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After 8.2% GDP growth in Q1, govt expects economy to exceed 7.5% growth in 2018-19

Garg also expressed the hope that the country will meet its fiscal deficit target of 3.3 per cent and said both oil price hike and rupee depreciation are temporary.

Edited by: India TV Business Desk, New Delhi [ Published on: August 31, 2018 21:59 IST ]

Govt expects economy to exceed 7.5% growth in 2018-19

Buoyed by the 8.2 per cent growth achieved in the first quarter of 2018-19, Economic Affairs Secretary Subhash Chandra Garg on Friday said that Indian economy has completed its recovery process and will exceed 7.5 per cent growth rate in fiscal 2018-19.

Talking to media persons, Garg said that the 8.2% growth indicates that the economy was now on a very steady high growth rate.

Garg also expressed the hope that the country will meet its fiscal deficit target of 3.3 per cent and said both oil price hike and rupee depreciation are temporary.

"With this quarter, I think the V-shaped recovery process is complete. We started reducing from 8.1 per cent and now we have come to 8.2 per cent which signals economic growth now on a very steady high growth path," Garg said.

As per an official data released by the Central Statistics Office (CSO), the GDP at 2011-12 prices in the first quarter of 2018-19 registered a growth of 8.2 per cent, up from 7.7 per cent in Q4 of 2017-18 and 5.6 per cent from year-ago corresponding quarter.

"We predicted growth would be in the range of 7 to 7.5 per cent annually. I think we are reasonably confident now that we might even exceed the higher end of our projection and therefore Indian economy would be performing robustly and will definitely be the highest growing economy in the world," the Finance Ministry official said.

Sharing highlights of the GDP data, he said 13.5 per cent growth in the manufacturing sector though on a low base of last year signals a very good turnaround.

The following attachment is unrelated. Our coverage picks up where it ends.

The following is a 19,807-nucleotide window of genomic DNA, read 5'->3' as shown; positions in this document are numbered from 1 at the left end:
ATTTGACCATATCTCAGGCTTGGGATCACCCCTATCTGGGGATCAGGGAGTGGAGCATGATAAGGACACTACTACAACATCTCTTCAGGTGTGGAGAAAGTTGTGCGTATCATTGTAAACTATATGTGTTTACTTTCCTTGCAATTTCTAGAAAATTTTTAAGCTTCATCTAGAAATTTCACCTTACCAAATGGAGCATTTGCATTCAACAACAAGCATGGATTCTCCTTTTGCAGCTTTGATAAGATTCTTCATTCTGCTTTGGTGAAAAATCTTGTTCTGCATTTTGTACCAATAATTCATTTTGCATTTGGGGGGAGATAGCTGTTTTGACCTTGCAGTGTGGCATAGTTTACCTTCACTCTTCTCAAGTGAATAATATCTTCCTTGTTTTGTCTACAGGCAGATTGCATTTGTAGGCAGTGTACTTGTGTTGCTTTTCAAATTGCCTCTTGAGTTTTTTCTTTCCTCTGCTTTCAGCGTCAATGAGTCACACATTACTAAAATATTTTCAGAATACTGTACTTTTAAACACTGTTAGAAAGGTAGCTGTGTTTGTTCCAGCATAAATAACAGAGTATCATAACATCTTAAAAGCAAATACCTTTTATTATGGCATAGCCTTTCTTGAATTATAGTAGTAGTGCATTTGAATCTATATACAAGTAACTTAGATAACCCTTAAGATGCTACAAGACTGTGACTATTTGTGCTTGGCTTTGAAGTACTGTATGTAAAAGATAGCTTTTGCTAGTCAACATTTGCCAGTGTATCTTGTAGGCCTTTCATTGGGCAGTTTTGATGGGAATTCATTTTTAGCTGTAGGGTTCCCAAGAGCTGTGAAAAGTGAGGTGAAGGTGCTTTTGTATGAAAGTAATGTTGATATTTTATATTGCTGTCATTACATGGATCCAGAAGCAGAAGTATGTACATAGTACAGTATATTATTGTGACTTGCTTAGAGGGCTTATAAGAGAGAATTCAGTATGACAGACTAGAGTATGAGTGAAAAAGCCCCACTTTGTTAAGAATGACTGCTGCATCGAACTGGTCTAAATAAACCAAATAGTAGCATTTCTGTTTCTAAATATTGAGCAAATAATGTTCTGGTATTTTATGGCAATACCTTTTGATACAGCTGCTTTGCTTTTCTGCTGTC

"Another notable point is the robust capital formation. This quarter we grew by 10 per cent building on the last quarter growth of 14.4 per cent. This has started getting reflected in the ratio of the investment in the economy. 

"We had 31 per cent investment rate last year, it is now 31.6 per cent thanks to the gross capital formation coming up very well," he said.

On possibility of touching double-digit growth rate, he said 10 per cent growth might happen in a quarter but 10 per cent for an annual growth is very ambitious and may not happen. In nominal terms, the growth in the quarter was 12.5 per cent, he said.

Further, he said 8.2 per cent growth in the first quarter over 5.6 per cent growth in the corresponding quarter last fiscal cannot be simply explained by the base effect.

On fiscal deficit for April-July, which stood at Rs 5.40 lakh crore accounting for 86.5 per cent of the full year's target, Garg said the government deliberately follows a pattern of more expenditure and less revenue in the first quarter and more revenue and relatively less expenditure in the last quarter.

"So, fiscal deficit of 86 per cent in first four months does not indicate any severe fiscal stress. We are exactly on our plans as far as fiscal management is concerned. We are perfectly confident that fiscal deficit target of 3.3 per cent will not be exceeded at all."

On rising crude oil prices and rupee depreciation, the Secretary said he hoped that both the factors are temporary and there will be little impact on inflation.

"The inflation number so far suggests a very moderate, well-controlled inflation. We had 4.17 per cent inflation last month. Inflation in aggregate is in a very comfortable zone. However, I do recognise that oil price increase and rupee depreciation will have inflationary implications. I hope both these factors are temporary," he said.

Garg also said the capital account performance of the economy was doing well with 13-14 per cent hike in FDI in the first quarter and signs of reversal in FPIs.

"Therefore even in capital account, we should have a steady performance going and that is what gives me confidence that with our reserves and the capital flows emerging, the temporary volatility you see in the rupee should be gone," he added.

(With IANS inputs)

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